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    It depends on if the owner of the home was trying to prevent the fugitive from being captured while the police were in pursuit. If they were, that means that they will be treated as fugitives. Like a drug bust. If the officers have a warrant. That they can search and tear down walls or rip vehicles apart, if they believe that there is drugs being hidden some where on the property, and the owner of the property has a record. Or like if an officer pulls someone over for speeding. That the officer can search the vehicle because the driver has committed a crime by speeding, or if they are on parole or probation. But the officer cannot search the vehicle if the driver hasn't committed any violation. That the officer can only ask for permission from the driver to search the vehicle.
    But the homeowner has clearly committed a crime.


    Penalties for Harboring a Fugitive

    2010 Maryland Code :: CRIMINAL LAW :: TITLE 9 - CRIMES AGAINST PUBLIC ADMINISTRATION :: Subtitle 4 - Harboring, Escape, and Contraband :: Section 9-408 - Resisting or interfering with arrest.

    If the Police Take Your Property, Can You Get it Back? — Lawton & Cates, s.c. - Madison Wisconsin Attorneys
     
  9. Bob Blaylock
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    Bob Blaylock Gold Member

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    That seems to me like a very sound and solid principle, that certainly ought to apply here.

    I have wondered about an application of a similar principle, in a different context—jury duty. It seems to me that a person's time is his property, and that government ought not be able to take that, either, without just compensation. I recognize the need for juries, composed of common citizens, and the need of government to compel people to serve on juries. But the compensation to jurors is insulting—last I knew, on the order of five dollars a day. I do not know of anyone whose time is of that little value. Certainly, anyone who has a job will, by being compelled to serve on a jury, suffer lost wages that are at least an order of magnitude greater than that. It seems me me, seriously unjust, that individual jurors should bear so disproportionate a burden, for a purpose that of of broader benefit to all; that a juror who is employed should be compensated in an amount comparable to the wages that he loses by being prevented from working at his job; and in all other cases, be compensated at a rate no less than the minimum wage that applies in the jurisdiction in which he lives.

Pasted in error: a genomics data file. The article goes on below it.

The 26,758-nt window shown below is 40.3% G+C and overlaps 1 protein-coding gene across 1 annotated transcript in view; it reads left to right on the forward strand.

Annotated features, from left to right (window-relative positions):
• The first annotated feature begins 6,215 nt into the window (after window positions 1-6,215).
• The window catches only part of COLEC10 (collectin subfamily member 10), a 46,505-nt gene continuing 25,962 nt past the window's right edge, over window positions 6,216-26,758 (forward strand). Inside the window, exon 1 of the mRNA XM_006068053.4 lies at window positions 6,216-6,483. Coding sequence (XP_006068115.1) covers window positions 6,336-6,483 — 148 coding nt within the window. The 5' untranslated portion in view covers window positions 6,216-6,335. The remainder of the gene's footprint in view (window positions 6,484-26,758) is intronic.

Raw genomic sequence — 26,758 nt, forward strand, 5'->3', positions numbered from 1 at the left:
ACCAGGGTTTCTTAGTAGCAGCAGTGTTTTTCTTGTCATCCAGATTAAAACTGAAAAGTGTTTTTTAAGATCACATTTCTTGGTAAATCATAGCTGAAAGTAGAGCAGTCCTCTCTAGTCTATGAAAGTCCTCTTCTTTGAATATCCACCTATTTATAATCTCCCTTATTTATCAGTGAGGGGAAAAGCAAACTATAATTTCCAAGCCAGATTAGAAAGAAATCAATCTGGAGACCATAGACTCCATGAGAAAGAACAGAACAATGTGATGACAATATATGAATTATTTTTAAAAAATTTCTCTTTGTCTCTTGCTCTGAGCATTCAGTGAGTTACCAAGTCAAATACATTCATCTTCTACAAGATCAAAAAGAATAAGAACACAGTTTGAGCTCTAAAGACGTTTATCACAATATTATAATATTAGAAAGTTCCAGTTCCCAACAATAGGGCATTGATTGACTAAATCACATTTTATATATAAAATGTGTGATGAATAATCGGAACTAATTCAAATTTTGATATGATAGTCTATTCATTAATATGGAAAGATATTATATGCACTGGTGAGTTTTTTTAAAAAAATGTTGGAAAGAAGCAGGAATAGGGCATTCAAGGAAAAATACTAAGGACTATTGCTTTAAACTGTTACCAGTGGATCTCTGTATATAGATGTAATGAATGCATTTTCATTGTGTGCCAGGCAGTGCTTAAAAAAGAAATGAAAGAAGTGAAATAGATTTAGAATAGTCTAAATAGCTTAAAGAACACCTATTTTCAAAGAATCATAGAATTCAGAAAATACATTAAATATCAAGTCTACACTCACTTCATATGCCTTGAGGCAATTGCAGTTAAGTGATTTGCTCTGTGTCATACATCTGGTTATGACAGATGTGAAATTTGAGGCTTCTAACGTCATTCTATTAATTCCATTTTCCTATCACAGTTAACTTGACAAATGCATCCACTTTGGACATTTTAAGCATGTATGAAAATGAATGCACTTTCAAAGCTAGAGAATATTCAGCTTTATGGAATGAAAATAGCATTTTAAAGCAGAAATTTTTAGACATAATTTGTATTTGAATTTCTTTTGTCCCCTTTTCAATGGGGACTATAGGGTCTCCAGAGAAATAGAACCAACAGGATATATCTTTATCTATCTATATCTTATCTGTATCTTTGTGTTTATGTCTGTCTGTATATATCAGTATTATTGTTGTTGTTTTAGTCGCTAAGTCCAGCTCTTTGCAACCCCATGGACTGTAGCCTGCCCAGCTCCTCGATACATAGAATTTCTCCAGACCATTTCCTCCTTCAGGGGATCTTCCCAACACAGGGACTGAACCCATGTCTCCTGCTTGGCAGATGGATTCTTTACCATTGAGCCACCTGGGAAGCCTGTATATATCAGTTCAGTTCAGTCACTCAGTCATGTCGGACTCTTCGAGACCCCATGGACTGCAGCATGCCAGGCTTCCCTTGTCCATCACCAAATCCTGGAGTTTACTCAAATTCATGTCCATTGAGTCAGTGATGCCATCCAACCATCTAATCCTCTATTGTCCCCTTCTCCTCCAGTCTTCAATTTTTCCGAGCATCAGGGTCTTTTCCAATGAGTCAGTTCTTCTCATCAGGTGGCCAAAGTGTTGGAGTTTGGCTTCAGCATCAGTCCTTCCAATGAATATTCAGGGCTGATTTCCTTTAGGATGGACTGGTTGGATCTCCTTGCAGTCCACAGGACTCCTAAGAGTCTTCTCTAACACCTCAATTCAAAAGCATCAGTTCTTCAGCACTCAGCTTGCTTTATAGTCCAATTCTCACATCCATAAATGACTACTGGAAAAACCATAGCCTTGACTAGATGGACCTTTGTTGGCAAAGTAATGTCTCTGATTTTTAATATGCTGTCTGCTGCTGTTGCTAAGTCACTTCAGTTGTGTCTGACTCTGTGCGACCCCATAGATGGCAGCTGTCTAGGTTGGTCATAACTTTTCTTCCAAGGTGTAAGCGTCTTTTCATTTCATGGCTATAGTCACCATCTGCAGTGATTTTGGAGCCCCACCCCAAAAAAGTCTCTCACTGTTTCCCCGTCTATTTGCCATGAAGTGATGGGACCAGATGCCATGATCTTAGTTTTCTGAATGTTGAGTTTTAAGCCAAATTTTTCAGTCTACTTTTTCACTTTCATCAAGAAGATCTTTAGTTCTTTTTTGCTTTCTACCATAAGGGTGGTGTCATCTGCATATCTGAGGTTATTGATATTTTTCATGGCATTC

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  10. NewsVine_Mariyam
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    NewsVine_Mariyam Gold Member

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    Where is it indicated that the owner of this house committed a crime or attempted to harbor the armed shoplifter? I never saw anything that seemed to indicate this.